So long, science!
If we take in hand any volume, of divinity or metaphysics, for instance, let us ask:  Does it contain any reasoning concerning quantity or number?  No.  Does it contain any experimental (probable) reasoning concerning matter of fact?  No.  Commit it then to the flames:  for it can contain nothing but sophistry and illusion.

I am at first affrighted and confounded with that forlorn solitude in which I am placed by my philosophy, and fancy myself some strange uncouth monster, utterly abandoned and disconsolate.  Fain would I run into the crowd for shelter and warmth.  I call upon others to join me.  But no one will hearken to me.  Everyone keeps at a distance, and dreads that storm which beats upon me from every side.  I have exposed myself to the emnity of all metaphysicians, logicians, mathematicians, and theologians.  Can I wonder at the insults I must suffer?  I have declared my disapprobation of their systems.  Can I be surprised if they should express a hatred of my ideas and my person?  When I look about me, I foresee on every hand, dispute, contradiction, anger, calumny, detraction.  When I turn my eye inward, I find only doubt and ignorance.  Every step I take is with hesitation; every new reflection makes me dread an error and absurdity in my reasoning.

In 1739, he returned to Edinburgh, where he added a third part to A Treatise, on morality.  He suggested that morality comes from sympathy, which is an instinct for association with others.  He goes on to say that it is emotions that move us, not reason, and he presages Jeremy Bentham’s utilitarianism by defining virtue as “every quality of the mind which is useful or agreeable to the person himself or others.”  Even beauty is based on pleasure and pain, and love is based on our desire to reproduce -- shades of Freud!.  What little attention this part received was negative.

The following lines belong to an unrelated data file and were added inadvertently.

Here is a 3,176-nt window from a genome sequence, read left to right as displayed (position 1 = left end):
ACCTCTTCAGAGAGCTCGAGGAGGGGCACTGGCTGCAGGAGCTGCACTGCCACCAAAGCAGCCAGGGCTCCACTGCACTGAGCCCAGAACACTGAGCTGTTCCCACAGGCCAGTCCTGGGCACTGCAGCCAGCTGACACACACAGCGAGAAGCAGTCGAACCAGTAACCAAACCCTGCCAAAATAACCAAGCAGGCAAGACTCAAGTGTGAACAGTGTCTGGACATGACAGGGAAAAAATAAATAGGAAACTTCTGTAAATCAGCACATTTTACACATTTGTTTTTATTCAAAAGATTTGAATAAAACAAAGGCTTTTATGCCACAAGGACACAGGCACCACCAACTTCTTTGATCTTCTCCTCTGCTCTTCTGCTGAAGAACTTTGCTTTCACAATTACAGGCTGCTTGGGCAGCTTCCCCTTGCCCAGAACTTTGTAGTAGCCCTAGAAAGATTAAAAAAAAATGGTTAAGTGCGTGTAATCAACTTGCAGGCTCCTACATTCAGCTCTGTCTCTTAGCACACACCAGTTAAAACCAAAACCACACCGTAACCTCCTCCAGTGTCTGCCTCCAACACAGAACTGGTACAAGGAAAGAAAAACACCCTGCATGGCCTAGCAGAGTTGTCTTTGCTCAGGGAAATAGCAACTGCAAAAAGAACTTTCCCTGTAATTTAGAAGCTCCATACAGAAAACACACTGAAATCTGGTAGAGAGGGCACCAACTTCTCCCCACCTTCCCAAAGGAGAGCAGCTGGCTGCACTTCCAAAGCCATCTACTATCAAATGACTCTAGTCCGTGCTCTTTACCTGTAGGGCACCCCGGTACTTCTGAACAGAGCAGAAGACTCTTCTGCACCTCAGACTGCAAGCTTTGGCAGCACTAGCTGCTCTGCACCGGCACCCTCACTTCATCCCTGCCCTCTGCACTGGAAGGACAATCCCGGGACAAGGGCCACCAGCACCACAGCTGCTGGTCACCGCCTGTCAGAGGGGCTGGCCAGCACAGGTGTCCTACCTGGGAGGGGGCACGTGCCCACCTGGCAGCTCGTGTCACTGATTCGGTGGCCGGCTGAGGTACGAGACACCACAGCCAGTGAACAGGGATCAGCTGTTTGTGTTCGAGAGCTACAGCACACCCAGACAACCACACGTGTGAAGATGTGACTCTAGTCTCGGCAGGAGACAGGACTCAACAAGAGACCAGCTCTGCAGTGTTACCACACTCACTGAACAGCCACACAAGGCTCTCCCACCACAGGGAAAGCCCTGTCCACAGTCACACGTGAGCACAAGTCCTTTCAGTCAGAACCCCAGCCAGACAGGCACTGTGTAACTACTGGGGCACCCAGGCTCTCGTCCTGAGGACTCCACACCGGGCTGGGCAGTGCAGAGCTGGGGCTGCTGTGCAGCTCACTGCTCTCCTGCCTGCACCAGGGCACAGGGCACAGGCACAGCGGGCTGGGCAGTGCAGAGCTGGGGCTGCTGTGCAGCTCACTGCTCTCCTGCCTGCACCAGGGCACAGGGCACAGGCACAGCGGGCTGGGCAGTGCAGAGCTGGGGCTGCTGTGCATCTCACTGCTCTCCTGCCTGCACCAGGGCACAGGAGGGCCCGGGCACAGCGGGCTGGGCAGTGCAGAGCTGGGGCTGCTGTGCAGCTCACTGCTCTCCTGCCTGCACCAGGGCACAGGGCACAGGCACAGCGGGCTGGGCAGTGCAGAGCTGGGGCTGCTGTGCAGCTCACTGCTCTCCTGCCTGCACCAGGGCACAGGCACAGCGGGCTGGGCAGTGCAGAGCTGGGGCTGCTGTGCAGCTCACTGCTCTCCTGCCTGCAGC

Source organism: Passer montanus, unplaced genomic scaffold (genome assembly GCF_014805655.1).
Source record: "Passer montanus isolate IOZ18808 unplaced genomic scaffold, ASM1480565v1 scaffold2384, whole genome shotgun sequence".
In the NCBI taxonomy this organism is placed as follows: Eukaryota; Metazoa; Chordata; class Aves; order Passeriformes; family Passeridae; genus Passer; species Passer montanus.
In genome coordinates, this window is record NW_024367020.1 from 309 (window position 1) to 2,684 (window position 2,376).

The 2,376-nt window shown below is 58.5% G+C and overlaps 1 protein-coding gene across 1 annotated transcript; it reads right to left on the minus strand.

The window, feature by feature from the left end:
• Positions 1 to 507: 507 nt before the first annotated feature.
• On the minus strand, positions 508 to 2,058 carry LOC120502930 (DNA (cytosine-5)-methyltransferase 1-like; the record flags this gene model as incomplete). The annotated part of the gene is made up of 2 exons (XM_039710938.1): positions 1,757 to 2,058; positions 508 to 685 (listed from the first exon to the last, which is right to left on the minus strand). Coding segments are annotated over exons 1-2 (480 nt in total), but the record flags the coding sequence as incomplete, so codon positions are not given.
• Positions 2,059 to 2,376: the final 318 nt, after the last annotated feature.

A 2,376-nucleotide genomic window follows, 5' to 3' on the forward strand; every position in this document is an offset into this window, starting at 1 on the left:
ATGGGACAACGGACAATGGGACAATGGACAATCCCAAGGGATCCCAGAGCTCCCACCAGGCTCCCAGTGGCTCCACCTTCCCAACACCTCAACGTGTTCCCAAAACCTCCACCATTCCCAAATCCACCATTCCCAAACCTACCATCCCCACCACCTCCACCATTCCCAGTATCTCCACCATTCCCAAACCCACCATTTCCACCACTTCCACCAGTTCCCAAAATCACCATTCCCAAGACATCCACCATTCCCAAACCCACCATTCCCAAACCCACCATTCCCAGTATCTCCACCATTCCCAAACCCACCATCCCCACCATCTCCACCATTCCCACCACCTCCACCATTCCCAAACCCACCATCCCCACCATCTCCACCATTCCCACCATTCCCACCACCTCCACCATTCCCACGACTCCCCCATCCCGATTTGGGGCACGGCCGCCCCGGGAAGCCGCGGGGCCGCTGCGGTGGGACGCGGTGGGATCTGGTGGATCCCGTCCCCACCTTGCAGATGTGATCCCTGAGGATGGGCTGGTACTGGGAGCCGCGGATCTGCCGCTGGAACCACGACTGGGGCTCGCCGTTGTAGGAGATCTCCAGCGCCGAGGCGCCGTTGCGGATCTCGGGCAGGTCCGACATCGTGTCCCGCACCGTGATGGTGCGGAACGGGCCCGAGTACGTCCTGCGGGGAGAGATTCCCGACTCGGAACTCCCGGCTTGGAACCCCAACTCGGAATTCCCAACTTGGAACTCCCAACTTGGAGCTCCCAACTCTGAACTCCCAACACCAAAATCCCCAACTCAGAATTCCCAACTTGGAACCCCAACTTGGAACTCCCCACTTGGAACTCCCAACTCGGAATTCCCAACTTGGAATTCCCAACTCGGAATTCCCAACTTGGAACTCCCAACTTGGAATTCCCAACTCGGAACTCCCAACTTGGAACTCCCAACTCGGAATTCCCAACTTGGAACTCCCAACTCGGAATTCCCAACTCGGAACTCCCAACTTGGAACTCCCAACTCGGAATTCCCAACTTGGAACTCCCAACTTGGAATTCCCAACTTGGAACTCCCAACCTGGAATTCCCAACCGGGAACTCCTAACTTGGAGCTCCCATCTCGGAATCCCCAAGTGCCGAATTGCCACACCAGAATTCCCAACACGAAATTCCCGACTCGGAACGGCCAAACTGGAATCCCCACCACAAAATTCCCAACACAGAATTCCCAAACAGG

At this point in his life, he went through several minor political positions.  And he gained a great deal of weight -- something unusual among philosophers!  Then, in 1748, he published An Enquiry Concerning the Human Understanding, followed in 1751 by An Enquiry Concerning the Principles of Morals.  These were essentially a rewrite of A Treatise.  In it, he included a new essay, “Of Miracles,” wherein he portrays some of Christianity’s most basic beliefs as nothing but superstition!

He continued on that subject with Dialogues Concerning Natural Religion, in which he compared Christianity, Deism, and Atheism.  Among other things, he suggests that the world we know -- including ourselves -- is the result of eons of nature’s experiments.  His friends asked him not to publish it.  They published it for him posthumously (no pun intended).

In 1752, he wrote Political Discourses.  Although he liked egalitarianism (roughly, communism) and democracy, he felt that both were too idealistic.  This book influenced Adam Smith, the father of modern capitalism.

In 1754, he published the first volume of the History of England, a book admired by such notables as Voltaire and Gibbon (the author of The Decline and Fall of the Roman Empire).

In 1763 he went to Paris, where he soon became the talk of the town and was especially popular at the salons of the great aristocratic women of France, who apparently took a liking to his grand body as well as his great mind.  Several years later, he brought the nearly insane Rousseau to England, which turned out to be a disagreeable adventure for both of them.

He died August 25, 1776, of ulcerative colitis.  His friends found the great atheist polite, pleasant, even cheerful, to the end.